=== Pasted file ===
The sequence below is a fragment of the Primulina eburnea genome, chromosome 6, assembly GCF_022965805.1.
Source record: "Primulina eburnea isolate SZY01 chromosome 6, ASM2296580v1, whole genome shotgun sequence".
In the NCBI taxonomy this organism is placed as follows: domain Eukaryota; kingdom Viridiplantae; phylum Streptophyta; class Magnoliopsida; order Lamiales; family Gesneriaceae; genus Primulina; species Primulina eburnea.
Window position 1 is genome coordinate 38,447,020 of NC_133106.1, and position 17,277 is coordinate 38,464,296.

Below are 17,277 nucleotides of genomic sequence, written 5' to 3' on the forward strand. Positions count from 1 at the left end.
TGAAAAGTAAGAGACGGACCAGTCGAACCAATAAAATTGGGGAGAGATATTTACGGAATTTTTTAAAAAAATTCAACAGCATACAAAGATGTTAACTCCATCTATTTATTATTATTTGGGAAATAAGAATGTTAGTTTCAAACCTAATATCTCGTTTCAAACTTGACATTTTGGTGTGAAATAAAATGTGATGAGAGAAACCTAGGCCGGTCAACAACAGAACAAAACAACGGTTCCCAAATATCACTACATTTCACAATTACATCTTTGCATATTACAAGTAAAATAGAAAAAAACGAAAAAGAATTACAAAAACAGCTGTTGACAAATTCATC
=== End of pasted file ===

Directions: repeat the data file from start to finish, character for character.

The sequence below is a fragment of the Primulina eburnea genome, chromosome 6, assembly GCF_022965805.1.
Source record: "Primulina eburnea isolate SZY01 chromosome 6, ASM2296580v1, whole genome shotgun sequence".
In the NCBI taxonomy this organism is placed as follows: domain Eukaryota; kingdom Viridiplantae; phylum Streptophyta; class Magnoliopsida; order Lamiales; family Gesneriaceae; genus Primulina; species Primulina eburnea.
Window position 1 is genome coordinate 38,447,020 of NC_133106.1, and position 17,277 is coordinate 38,464,296.

Below are 17,277 nucleotides of genomic sequence, written 5' to 3' on the forward strand. Positions count from 1 at the left end.
TGAAAAGTAAGAGACGGACCAGTCGAACCAATAAAATTGGGGAGAGATATTTACGGAATTTTTTAAAAAAATTCAACAGCATACAAAGATGTTAACTCCATCTATTTATTATTATTTGGGAAATAAGAATGTTAGTTTCAAACCTAATATCTCGTTTCAAACTTGACATTTTGGTGTGAAATAAAATGTGATGAGAGAAACCTAGGCCGGTCAACAACAGAACAAAACAACGGTTCCCAAATATCACTACATTTCACAATTACATCTTTGCATATTACAAGTAAAATAGAAAAAAACGAAAAAGAATTACAAAAACAGCTGTTGACAAATTCATC